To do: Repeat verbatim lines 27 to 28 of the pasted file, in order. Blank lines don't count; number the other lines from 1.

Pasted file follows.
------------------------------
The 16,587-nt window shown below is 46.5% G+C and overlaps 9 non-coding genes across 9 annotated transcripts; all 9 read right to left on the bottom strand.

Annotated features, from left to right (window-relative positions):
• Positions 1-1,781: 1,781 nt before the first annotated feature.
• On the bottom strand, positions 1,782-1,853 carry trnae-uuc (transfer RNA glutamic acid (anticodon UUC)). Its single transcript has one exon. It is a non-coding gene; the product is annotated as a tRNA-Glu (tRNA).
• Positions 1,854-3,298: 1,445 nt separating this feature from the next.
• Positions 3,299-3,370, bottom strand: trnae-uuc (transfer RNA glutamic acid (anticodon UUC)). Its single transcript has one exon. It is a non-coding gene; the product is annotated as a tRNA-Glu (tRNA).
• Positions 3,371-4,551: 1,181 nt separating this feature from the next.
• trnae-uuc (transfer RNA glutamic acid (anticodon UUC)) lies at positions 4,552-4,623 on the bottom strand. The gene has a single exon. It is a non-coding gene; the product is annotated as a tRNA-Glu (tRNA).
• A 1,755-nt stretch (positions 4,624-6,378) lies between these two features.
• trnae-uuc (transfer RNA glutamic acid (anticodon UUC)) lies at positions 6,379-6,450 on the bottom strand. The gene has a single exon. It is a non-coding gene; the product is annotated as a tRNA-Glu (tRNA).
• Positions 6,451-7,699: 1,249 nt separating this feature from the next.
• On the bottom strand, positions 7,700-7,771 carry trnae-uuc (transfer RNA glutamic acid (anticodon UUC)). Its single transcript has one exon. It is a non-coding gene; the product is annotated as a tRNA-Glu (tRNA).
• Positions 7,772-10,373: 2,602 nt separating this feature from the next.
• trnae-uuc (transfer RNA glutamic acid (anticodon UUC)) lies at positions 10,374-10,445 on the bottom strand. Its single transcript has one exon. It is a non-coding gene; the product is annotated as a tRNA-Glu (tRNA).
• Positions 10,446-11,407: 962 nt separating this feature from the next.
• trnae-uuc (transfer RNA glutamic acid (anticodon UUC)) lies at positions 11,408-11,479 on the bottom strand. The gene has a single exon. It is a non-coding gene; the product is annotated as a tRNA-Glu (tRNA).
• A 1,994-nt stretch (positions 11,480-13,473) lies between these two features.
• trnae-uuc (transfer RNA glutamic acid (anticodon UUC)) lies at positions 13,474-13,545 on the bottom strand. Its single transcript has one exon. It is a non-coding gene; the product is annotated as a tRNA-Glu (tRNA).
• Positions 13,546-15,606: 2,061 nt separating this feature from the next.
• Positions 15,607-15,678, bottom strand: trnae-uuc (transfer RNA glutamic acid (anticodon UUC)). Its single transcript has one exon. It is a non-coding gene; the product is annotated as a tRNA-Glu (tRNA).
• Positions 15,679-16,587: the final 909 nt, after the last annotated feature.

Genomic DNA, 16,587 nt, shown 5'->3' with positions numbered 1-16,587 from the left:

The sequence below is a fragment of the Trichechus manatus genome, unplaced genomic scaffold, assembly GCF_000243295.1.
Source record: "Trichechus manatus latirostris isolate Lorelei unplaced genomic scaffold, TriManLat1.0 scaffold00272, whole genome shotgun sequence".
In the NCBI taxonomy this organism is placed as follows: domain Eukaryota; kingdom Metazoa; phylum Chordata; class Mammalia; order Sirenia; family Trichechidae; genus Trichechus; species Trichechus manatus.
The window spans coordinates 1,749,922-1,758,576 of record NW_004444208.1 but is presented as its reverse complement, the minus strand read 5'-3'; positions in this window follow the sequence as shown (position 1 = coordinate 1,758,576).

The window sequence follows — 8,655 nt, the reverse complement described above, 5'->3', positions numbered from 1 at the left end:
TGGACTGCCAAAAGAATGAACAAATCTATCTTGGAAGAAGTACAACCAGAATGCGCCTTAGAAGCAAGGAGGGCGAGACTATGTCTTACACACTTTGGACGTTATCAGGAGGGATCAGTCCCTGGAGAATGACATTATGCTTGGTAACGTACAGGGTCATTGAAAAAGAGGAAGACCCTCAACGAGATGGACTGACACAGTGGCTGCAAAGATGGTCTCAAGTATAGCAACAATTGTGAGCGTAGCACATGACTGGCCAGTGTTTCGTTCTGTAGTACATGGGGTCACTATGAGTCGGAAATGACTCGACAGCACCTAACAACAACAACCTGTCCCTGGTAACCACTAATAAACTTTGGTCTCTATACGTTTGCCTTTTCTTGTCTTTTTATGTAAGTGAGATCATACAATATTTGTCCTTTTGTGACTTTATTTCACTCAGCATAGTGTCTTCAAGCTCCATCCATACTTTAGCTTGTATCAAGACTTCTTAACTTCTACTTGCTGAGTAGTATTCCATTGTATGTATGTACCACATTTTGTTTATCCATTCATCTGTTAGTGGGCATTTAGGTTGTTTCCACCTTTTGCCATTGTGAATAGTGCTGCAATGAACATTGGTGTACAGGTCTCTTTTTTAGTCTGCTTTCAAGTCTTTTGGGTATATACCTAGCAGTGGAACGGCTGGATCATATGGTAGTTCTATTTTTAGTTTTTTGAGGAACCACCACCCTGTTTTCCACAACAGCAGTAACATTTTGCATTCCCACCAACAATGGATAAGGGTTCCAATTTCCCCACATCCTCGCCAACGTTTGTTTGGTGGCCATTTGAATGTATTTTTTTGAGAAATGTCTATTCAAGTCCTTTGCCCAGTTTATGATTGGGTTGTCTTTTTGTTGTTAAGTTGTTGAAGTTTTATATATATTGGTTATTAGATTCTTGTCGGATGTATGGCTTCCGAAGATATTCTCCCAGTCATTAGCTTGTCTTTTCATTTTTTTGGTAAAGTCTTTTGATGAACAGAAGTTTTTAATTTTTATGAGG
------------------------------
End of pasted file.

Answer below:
The window sequence follows — 8,655 nt, the reverse complement described above, 5'->3', positions numbered from 1 at the left end:
TGGACTGCCAAAAGAATGAACAAATCTATCTTGGAAGAAGTACAACCAGAATGCGCCTTAGAAGCAAGGAGGGCGAGACTATGTCTTACACACTTTGGACGTTATCAGGAGGGATCAGTCCCTGGAGAATGACATTATGCTTGGTAACGTACAGGGTCATTGAAAAAGAGGAAGACCCTCAACGAGATGGACTGACACAGTGGCTGCAAAGATGGTCTCAAGTATAGCAACAATTGTGAGCGTAGCACATGACTGGCCAGTGTTTCGTTCTGTAGTACATGGGGTCACTATGAGTCGGAAATGACTCGACAGCACCTAACAACAACAACCTGTCCCTGGTAACCACTAATAAACTTTGGTCTCTATACGTTTGCCTTTTCTTGTCTTTTTATGTAAGTGAGATCATACAATATTTGTCCTTTTGTGACTTTATTTCACTCAGCATAGTGTCTTCAAGCTCCATCCATACTTTAGCTTGTATCAAGACTTCTTAACTTCTACTTGCTGAGTAGTATTCCATTGTATGTATGTACCACATTTTGTTTATCCATTCATCTGTTAGTGGGCATTTAGGTTGTTTCCACCTTTTGCCATTGTGAATAGTGCTGCAATGAACATTGGTGTACAGGTCTCTTTTTTAGTCTGCTTTCAAGTCTTTTGGGTATATACCTAGCAGTGGAACGGCTGGATCATATGGTAGTTCTATTTTTAGTTTTTTGAGGAACCACCACCCTGTTTTCCACAACAGCAGTAACATTTTGCATTCCCACCAACAATGGATAAGGGTTCCAATTTCCCCACATCCTCGCCAACGTTTGTTTGGTGGCCATTTGAATGTATTTTTTTGAGAAATGTCTATTCAAGTCCTTTGCCCAGTTTATGATTGGGTTGTCTTTTTGTTGTTAAGTTGTTGAAGTTTTATATATATTGGTTATTAGATTCTTGTCGGATGTATGGCTTCCGAAGATATTCTCCCAGTCATTAGCTTGTCTTTTCATTTTTTTGGTAAAGTCTTTTGATGAACAGAAGTTTTTAATTTTTATGAGG